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Designing a simple assay for global DNA methylation

methylation ampure antibodies

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6 replies to this topic

#1 methyLuke

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Posted 20 May 2015 - 11:58 AM

Hi all,

 

I would like to design a very simple, idiot-proof protocol for measuring the relative amount of methylation in the genome as a whole (working with non-model organisms). That is, I would like to be able to show that the genome of organism A has about 3% cytosine methylation and that of organism B has 3.5% (ideally with high accuracy, as my organisms are insects and thus have less methylation than mice/humans). I would also settle for having methylation in arbitrary units relative to some sort of reference. I don't care where the methylation is in the genome (yet) - I only want to know the genome-wide rate of methylation.

 

Here is my current plan - is there anything wrong with it? I mostly don't do molecular work, so it might be way off:

 

1. Extract the DNA and sonicate it into smallish pieces (150bp?).

2. Denature the DNA into single-stranded DNA at 95oC - this is needed because the antibody only binds ssDNA.

3. Add primary antibody that binds to 5-meC, and incubate for 2 hours at 4oC.
4. Add secondary antibody, and incubate - this will stick to the primary-labelled DNA, and presumably also to the unbound antibody in the supernatent.
5. Add AMPure beads - all the DNA sticks to them, both antibody-labelled DNA and the non-labelled DNA pieces.
6. Discard supernatent and wash the beads a few times. This removes the excess primary and secondary antibody.
7. Remove the DNA from the beads with elution buffer, and measure the amount of (methylated) DNA using a plate reader. Then, measure the total amount of DNA using Qubit ssDNA kit.

8. Take the ratio of the two readings in step 7 to get a number expressing the relative amount of genome-wide DNA methylation.

9. Repeat steps 1-8 with some reference samples which contain 100% methylated DNA and 100% non-methylated DNA, mixed in various ratios like 100:1, 50:1, 10:1 etc. These will allow the values in step 8 to be converted into estimates of the % methylation rate.

 

Any tips are much appreciated!

 

Luke
 



#2 r.rosati

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Posted 20 May 2015 - 12:07 PM

The "classic" method of determining total cytosine methylation is by HPLC. I haven't needed it myself, but it would be the method I'd go for.



#3 methyLuke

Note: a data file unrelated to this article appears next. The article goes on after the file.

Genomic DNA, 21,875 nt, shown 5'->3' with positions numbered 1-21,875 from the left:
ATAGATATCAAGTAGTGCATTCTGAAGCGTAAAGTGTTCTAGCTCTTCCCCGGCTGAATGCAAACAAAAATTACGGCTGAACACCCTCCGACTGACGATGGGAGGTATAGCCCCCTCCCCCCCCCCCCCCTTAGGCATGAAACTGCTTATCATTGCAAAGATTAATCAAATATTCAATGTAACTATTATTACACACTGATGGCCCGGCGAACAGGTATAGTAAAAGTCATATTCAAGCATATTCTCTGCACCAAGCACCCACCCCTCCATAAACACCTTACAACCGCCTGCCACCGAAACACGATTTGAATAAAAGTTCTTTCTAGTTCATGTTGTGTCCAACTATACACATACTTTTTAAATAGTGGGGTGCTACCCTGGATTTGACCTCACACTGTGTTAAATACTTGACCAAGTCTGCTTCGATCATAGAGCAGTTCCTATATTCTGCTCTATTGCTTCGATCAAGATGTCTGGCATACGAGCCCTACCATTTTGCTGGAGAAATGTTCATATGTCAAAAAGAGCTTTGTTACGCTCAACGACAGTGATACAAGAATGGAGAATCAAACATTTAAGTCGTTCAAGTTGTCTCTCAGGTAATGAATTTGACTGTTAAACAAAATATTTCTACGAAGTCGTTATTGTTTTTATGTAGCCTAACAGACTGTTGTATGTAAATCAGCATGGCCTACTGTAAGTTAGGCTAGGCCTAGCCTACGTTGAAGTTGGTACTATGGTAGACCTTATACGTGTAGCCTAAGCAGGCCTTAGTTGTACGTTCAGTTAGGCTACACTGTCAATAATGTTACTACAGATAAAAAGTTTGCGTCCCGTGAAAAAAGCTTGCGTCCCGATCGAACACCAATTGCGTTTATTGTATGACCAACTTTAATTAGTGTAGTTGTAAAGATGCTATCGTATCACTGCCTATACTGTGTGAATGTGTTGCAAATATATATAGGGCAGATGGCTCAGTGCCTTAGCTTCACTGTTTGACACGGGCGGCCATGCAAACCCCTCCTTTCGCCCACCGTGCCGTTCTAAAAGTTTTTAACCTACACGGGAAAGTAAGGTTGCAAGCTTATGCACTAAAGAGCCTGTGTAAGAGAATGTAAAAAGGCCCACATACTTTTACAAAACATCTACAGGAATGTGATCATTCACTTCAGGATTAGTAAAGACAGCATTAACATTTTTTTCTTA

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Posted 20 May 2015 - 02:22 PM

Thanks - I have heard of that method but HPLC doesn't seem idiot proof! Requires specialised equipment and training that's not very common, as far as I understand. Any thoughts on my method?



#4 r.rosati

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Posted 20 May 2015 - 04:41 PM

It might work, yes. AMPure XP binds ssDNA, some variability in fragment size shouldn't matter too much, and the reference samples should account for differences in antibody binding (although you might lose some precision here). I don't have any specifics on how to properly label DNA with anti-methylcytosine antibodies (denaturation/renaturation, binding time), but I'm sure you checked it out; so, I don't see any obvious flaws.



#5 phage434

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Posted 20 May 2015 - 07:18 PM

I too would opt for degradation of the DNA to single nucleotides, followed by HPLC. But your scheme may well work. I'd worry about keeping your DNA single stranded, when you cool it. Another option would be PacBio sequencing of some random fragments. This wouldn't give you complete coverage, but would sample the space pretty efficiently.



#6 methylnick

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Posted 21 May 2015 - 04:55 PM

the variation you get from an ELISA-like experiment, which there are kits for DNA methylation are quite wide ranging. I am not too sure you would see enough precision to determine 3% from 3.5%

 

HPLC can suffer the same thing, remember 0.5% difference in methylation is actually a hell of a lot of CpG's methylated in your system.

 

It is not as idiot proof but may improve on your precision, which is to use methyl-light or something along those lines to measure global repeat DNA methylation (eg: LINEs and SINEs) although they also have their own caveats.

 

N


All comments and communication are my own personal ones, and are not tied to any of my affiliations. 


#7 methyLuke

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Posted 22 May 2015 - 12:31 PM

Thanks for the input all. I am starting to think that non-sequencing methods won't give enough accuracy for my purposes (the above poster is right - 0.5% difference in methylation is a lot, and I expect the effect to be smaller than that), so I am looking into some BiS-seq (which does limit me to species with half-decent genomes available, I think).

All the best!







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